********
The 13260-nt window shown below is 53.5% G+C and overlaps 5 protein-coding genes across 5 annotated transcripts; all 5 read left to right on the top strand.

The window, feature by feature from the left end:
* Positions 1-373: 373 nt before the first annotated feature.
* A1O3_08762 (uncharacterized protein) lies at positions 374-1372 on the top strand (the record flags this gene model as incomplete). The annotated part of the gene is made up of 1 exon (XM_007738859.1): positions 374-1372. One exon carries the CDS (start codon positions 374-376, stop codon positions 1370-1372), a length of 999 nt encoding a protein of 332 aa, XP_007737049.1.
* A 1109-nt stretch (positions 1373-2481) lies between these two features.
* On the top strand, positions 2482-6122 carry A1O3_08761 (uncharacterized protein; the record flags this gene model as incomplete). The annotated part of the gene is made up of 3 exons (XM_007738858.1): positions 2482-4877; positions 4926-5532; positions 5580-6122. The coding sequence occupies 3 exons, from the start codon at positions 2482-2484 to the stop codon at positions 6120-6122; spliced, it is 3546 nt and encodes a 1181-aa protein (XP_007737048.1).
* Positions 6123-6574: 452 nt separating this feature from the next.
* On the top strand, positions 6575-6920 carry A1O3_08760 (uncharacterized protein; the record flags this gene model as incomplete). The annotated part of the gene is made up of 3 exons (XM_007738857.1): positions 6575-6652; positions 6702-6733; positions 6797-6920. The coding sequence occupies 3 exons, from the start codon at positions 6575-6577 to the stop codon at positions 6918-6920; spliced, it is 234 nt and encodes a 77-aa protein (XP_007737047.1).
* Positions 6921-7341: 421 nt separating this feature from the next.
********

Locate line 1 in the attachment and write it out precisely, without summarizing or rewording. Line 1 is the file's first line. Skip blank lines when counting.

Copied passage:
The 13260-nt window shown below is 53.5% G+C and overlaps 5 protein-coding genes across 5 annotated transcripts; all 5 read left to right on the top strand.